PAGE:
“The help we’ve gotten has expanded our capacity many times over and the quality of work has been really, really high, probably higher than we can pay for,” she said.

Baker, a 42-year-old Bruce Springsteen fanatic, spent seven years as a private practice attorney specializing in government investigations work at the D.C.-based firm Hogan Lovells, where she led their pro bono practice, before joining the Obama administration.

It’s work she said prepared her for her time in the White House, digging though the professional, financial and personal lives of executive nominees — everyone from Cabinet secretaries to members of boards and commissions — as part of the White House vetting team, which she went on to lead.

“The level of scrutiny really depended on the person and the position for which he or she was being considered,” she said.

Working in the White House was memorable in and of itself, but one day stands out for the New Jersey native: when Springsteen got the Presidential Medal of Freedom in 2016.

“I begged, borrowed and stole every favor. I had never asked for anything in 5 1/2 years at the White House, and I asked if I could be his person for the day to follow him around and be in his shadows. And I was, and it was amazing,” she said, giggling with excitement.

“You know, they say never meet your idols because they never live up to it, but he did.”

Baker beamed as she told the rest of the story — how she met his kids, how warm and lovely his wife is and how she even got to dance with Springsteen for a few seconds while the U.S. Marine Band played “Dancing in the Dark.”

“I love his music, I love his storytelling,” she said. “I can spend hours talking about the push and pull of Bruce Springsteen, how it’s, like, grounded in the day-to-day yet so aspirational.”

A recent email to supporters and partners of We The Action closes with a Springsteen quote: “Still at the end of every hard-earned day, people find some reason to believe.”

Baker still sounds raw when talking about Trump’s victory, fearing everything she had worked for would be undone.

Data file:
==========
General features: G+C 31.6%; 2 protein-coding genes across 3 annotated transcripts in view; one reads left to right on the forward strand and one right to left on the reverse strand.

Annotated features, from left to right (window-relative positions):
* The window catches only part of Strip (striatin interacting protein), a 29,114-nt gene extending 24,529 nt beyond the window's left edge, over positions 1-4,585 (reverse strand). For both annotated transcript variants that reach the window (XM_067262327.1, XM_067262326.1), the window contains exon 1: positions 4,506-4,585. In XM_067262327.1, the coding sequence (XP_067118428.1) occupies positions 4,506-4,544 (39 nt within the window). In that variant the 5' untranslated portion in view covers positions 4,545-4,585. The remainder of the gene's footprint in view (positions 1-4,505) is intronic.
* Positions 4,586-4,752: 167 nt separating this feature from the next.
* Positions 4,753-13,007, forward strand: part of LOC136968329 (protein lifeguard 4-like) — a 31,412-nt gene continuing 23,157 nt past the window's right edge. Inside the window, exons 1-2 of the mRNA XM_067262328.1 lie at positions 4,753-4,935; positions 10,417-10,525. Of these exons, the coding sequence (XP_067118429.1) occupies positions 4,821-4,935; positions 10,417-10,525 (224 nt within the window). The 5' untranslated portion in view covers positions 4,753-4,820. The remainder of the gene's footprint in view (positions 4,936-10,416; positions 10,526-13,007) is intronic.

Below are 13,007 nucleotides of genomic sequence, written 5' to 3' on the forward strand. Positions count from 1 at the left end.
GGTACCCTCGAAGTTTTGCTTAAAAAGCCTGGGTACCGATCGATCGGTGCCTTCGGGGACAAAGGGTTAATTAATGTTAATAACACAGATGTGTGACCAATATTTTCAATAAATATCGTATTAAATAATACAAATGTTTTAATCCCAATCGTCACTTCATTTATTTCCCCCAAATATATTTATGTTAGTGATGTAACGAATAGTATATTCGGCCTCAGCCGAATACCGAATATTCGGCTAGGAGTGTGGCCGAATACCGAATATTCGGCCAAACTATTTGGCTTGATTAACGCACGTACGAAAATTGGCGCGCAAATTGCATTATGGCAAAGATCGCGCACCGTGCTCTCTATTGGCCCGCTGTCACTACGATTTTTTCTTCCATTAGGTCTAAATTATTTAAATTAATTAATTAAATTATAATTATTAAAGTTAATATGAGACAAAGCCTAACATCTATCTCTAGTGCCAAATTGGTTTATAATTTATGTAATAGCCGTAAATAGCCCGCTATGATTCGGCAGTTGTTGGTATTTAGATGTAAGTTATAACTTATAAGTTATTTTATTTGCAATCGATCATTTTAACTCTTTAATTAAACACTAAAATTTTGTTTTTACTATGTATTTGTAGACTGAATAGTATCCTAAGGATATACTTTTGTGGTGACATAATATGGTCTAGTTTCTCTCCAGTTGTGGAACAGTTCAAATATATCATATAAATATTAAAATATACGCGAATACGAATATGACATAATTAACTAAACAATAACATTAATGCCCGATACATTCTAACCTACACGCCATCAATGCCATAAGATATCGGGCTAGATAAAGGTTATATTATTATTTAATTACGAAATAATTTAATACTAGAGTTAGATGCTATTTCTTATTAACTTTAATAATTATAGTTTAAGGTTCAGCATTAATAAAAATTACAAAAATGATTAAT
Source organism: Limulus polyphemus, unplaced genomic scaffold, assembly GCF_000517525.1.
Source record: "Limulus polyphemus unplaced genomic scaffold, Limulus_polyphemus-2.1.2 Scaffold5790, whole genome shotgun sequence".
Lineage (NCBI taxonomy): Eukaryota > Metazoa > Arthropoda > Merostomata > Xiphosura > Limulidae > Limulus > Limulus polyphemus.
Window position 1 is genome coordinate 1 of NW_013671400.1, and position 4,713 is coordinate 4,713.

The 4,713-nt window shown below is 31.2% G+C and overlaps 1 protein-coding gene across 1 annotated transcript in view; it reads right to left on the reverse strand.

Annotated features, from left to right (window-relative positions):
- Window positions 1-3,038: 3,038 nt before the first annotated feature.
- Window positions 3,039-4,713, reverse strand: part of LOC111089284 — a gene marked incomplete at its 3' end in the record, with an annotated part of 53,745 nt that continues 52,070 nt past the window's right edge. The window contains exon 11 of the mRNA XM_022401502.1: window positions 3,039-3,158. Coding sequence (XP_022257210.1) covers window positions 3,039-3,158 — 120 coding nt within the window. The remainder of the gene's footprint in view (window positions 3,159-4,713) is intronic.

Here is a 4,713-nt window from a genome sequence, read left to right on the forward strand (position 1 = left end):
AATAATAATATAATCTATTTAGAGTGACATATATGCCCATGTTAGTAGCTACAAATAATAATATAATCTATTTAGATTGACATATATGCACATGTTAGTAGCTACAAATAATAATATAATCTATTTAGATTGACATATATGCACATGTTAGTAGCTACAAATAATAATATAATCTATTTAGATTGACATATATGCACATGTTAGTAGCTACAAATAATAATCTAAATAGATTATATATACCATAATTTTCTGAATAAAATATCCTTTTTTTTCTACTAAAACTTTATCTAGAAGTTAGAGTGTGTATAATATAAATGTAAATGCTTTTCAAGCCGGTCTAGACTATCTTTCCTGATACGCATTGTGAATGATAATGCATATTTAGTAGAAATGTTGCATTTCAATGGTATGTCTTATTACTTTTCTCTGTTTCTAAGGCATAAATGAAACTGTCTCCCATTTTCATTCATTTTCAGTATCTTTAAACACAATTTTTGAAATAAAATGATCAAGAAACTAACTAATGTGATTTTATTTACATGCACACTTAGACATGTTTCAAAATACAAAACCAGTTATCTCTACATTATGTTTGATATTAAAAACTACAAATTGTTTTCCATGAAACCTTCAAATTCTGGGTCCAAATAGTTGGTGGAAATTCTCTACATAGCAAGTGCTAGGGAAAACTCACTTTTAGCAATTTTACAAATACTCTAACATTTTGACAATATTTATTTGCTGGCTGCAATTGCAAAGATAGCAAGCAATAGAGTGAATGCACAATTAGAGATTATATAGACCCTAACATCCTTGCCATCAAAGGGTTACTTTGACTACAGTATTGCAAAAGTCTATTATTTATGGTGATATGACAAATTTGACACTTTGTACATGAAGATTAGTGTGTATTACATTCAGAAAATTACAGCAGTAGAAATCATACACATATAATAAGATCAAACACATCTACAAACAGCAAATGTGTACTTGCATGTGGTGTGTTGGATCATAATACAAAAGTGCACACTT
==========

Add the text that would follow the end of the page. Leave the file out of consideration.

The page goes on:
“That, professionally, was upsetting because I had worked so hard for so many years,” she said.

With President Obama and President George W. Bush, Baker said she felt confident they were making decisions they believed were best for the country, even if she didn’t agree. She can’t say the same for Trump.

“I don’t believe that he makes decisions based on what’s best for people sitting at this table and tables around America,” she said.

During what she calls a difficult time in the nation’s history, Baker said she hopes We The Action can do some good.

“Fight for justice and fairness in a time in which it can feel like that’s in short supply,” she urged.

But Baker said We The Action is more than a presidential opposition group. It’s filling a need in the legal community she said is there regardless of who is president.

“There are crises regularly — regardless of who’s president — in which lawyers can be helpful in responding,” she said. “Obviously first responders are the important piece we all think about in natural disasters, but in fires and floods people lose their wills, they lose important documents.”

Baker’s goal is to make We The Action a more efficient way to channel lawyers toward the causes that need them.

“Presidents come and go,” she said.